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Frequently Asked Questions

What is the difference between a baby nurse and a doula?
  • Baby nurses in general provide care for the baby only. A doula provides care for the whole family as dictated by the mother/father.
  • Baby nurses usually are live-in 24/7. A Doula will come for a minimum of 4 hrs/day, allowing the family support and privacy. She can get a lot accomplished for the family in 4 hrs. We can come longer than 4 hrs, but we have found families rarely need more than 6 hours. Doulas can provide both day and night services.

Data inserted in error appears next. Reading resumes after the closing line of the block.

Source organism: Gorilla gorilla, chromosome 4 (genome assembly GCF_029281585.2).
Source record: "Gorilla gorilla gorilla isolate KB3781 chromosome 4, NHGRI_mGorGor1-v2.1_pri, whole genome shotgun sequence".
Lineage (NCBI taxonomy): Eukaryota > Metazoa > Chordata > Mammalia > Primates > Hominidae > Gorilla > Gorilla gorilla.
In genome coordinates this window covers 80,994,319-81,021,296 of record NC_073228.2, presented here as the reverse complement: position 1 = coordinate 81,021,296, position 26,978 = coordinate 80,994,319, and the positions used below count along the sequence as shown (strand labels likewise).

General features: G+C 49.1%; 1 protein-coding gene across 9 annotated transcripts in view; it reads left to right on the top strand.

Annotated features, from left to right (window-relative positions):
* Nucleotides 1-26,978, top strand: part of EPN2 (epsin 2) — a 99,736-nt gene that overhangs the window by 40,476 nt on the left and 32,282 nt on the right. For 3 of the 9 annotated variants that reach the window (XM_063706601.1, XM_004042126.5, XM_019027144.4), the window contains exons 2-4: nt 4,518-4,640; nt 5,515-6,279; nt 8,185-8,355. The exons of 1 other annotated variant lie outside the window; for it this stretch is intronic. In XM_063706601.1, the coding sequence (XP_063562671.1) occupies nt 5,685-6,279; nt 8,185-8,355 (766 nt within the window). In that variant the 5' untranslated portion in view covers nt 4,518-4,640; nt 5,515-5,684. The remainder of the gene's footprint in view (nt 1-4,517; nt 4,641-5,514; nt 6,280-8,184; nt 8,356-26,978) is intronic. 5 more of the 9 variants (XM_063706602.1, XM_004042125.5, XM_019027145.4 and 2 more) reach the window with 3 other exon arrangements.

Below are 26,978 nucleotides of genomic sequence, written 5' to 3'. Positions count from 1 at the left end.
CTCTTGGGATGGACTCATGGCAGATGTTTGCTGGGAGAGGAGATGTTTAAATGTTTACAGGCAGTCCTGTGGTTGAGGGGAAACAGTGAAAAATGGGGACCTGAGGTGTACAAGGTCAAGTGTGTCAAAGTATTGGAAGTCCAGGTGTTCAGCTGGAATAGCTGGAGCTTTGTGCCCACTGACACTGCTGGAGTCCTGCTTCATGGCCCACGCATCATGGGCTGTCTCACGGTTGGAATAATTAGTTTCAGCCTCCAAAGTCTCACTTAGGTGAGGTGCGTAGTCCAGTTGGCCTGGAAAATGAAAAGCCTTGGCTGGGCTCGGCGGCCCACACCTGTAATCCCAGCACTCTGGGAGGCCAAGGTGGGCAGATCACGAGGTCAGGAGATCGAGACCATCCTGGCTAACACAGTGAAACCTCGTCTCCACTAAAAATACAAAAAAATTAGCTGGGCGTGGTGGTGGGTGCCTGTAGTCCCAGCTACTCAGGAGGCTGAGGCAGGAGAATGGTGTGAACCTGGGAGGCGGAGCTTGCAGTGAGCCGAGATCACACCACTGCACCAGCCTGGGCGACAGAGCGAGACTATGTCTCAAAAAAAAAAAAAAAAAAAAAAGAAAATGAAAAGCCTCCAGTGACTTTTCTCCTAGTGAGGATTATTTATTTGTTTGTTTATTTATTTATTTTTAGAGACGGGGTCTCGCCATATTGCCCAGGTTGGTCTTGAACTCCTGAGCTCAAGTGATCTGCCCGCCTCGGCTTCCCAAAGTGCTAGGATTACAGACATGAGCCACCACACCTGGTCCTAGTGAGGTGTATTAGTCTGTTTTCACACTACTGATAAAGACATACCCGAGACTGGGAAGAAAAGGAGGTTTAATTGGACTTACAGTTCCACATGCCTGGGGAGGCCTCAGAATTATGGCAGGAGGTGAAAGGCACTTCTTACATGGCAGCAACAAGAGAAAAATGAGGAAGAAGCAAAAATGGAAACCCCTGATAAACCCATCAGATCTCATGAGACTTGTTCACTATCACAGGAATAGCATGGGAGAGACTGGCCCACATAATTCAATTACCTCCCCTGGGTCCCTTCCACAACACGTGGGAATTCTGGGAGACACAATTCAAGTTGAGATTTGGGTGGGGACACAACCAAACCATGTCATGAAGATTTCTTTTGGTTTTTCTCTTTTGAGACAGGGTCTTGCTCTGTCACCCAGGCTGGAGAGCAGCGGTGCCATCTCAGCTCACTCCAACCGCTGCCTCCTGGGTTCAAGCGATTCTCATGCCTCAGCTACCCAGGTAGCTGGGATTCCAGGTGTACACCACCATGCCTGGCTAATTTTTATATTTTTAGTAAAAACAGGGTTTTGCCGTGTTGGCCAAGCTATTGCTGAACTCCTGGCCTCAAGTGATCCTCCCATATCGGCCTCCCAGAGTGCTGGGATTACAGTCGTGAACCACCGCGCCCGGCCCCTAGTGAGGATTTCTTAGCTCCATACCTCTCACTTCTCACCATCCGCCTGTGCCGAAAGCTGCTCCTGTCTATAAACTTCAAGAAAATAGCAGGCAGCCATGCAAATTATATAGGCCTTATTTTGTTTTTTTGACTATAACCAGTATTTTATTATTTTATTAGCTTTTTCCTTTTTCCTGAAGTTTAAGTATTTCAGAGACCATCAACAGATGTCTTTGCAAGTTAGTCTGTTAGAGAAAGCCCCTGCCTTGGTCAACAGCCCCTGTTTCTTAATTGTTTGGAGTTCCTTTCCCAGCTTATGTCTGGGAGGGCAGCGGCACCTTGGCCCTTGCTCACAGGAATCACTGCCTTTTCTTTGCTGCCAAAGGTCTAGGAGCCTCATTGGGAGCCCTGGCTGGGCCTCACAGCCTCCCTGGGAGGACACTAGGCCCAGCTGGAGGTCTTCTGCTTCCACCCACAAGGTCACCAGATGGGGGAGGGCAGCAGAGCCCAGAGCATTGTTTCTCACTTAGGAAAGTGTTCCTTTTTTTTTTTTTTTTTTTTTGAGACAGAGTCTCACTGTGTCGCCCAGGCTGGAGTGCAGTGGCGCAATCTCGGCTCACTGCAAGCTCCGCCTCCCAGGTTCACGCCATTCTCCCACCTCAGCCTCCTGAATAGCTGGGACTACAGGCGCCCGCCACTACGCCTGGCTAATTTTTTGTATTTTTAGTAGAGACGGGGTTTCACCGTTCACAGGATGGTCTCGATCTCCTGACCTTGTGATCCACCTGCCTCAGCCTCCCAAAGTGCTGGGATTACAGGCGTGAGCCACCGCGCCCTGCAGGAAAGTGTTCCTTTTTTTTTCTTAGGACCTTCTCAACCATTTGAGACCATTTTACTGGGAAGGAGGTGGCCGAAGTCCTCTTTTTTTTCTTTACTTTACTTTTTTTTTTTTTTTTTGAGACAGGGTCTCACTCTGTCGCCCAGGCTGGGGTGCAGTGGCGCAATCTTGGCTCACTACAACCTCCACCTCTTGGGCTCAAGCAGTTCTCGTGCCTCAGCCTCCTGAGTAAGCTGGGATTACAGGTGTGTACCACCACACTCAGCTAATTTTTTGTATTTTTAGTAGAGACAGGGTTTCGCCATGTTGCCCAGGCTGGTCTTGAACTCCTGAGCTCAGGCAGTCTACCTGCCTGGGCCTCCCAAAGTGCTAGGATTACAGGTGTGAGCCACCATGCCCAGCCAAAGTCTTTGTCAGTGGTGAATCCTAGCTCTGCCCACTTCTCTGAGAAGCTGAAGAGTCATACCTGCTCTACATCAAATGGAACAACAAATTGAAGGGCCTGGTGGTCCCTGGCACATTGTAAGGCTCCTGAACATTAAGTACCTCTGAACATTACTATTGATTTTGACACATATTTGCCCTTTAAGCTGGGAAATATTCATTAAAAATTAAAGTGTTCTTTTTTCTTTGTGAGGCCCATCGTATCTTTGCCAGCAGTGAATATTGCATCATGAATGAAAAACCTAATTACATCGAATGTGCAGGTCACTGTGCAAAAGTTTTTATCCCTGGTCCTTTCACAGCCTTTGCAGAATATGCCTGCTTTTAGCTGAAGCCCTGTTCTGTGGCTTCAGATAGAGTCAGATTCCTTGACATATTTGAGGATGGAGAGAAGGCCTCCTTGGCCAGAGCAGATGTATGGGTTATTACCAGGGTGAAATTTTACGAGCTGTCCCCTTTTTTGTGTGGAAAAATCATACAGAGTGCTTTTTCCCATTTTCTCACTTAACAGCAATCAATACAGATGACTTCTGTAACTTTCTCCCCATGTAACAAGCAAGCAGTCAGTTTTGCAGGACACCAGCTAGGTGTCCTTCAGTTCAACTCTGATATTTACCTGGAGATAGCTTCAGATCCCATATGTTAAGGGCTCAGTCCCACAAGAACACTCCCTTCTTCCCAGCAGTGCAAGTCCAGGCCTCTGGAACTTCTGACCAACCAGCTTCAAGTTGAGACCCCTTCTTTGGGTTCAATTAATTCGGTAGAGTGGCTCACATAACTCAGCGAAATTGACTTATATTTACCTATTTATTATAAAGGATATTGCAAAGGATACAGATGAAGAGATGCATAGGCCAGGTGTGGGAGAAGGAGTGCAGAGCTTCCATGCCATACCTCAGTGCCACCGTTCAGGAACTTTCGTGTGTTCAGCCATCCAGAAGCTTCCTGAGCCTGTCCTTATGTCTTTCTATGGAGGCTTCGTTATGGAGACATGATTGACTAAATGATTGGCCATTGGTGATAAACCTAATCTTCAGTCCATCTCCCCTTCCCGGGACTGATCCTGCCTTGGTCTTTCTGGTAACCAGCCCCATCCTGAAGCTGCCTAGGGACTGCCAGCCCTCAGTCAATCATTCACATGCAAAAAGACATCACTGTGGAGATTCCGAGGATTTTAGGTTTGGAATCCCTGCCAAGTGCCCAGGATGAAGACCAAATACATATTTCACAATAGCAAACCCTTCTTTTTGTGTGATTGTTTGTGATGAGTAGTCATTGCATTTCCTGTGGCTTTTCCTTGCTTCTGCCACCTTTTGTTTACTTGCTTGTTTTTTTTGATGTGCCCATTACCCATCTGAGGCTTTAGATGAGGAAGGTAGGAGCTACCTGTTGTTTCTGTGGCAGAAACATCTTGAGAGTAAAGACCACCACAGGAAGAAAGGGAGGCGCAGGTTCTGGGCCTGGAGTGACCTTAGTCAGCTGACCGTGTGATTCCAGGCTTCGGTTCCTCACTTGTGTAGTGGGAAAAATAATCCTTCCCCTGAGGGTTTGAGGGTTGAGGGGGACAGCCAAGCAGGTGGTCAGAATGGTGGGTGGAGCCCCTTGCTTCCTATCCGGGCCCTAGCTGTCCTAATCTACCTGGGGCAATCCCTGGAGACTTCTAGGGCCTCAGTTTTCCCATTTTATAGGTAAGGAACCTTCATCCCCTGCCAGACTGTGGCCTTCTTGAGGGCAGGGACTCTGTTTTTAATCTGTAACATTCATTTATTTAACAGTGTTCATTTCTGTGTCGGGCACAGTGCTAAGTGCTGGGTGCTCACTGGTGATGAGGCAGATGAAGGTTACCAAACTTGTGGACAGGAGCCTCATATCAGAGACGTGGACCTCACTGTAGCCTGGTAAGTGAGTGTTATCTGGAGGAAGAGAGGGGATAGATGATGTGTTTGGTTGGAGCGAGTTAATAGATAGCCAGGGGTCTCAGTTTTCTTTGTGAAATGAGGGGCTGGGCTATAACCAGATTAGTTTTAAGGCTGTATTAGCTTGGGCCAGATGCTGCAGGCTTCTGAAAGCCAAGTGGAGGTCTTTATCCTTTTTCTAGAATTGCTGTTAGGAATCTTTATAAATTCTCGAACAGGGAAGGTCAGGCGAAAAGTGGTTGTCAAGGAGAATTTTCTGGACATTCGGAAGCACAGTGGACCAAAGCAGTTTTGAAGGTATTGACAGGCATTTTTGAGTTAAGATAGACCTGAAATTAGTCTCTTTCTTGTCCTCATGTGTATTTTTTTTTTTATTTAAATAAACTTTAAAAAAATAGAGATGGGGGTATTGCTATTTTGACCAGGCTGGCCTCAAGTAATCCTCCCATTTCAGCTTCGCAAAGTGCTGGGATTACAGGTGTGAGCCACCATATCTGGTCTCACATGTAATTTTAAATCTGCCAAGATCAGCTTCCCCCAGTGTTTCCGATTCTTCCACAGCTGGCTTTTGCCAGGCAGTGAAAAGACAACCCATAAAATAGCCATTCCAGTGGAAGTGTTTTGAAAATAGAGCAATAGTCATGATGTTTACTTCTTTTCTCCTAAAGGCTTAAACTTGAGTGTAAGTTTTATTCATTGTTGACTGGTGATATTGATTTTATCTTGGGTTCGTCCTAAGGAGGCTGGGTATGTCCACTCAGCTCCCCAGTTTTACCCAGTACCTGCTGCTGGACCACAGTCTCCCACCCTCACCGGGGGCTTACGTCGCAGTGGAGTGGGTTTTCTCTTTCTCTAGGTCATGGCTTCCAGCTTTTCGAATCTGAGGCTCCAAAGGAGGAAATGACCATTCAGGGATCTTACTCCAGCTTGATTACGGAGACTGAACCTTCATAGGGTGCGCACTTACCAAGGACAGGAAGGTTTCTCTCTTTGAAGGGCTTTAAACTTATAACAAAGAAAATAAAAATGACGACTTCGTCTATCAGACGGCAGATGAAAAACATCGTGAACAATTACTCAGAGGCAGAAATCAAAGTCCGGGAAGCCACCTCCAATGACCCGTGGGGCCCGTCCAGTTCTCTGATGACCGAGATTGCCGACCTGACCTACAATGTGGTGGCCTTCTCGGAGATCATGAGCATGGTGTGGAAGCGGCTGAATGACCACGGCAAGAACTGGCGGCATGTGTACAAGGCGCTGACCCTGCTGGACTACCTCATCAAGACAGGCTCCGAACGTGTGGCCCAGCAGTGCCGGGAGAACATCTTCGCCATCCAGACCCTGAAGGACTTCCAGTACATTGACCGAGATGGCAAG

• You provide the meals for the baby nurse. The doula provides meals for you.
  • Baby nurses often do not have their own transportation. Doulas have their own transportation and can shop, run errands, and help take a mom and baby to doctor appointments if needed.
  • Baby nurses often are not knowledgeable about breastfeeding. Doulas are well-trained in breastfeeding and can provide helpful guidance if problems or questions arise.
  • Baby nurses do not care for siblings. Doulas care for siblings by providing meals, playtime, and rides to activities. This allows mom time to nap or nurse her baby relieving concern that her older child is not being cared for.
  • Baby nurses care for the laundry of the baby. Doulas do laundry for the whole family.
Why should I reserve a doula from MothersCare rather than an independent doula?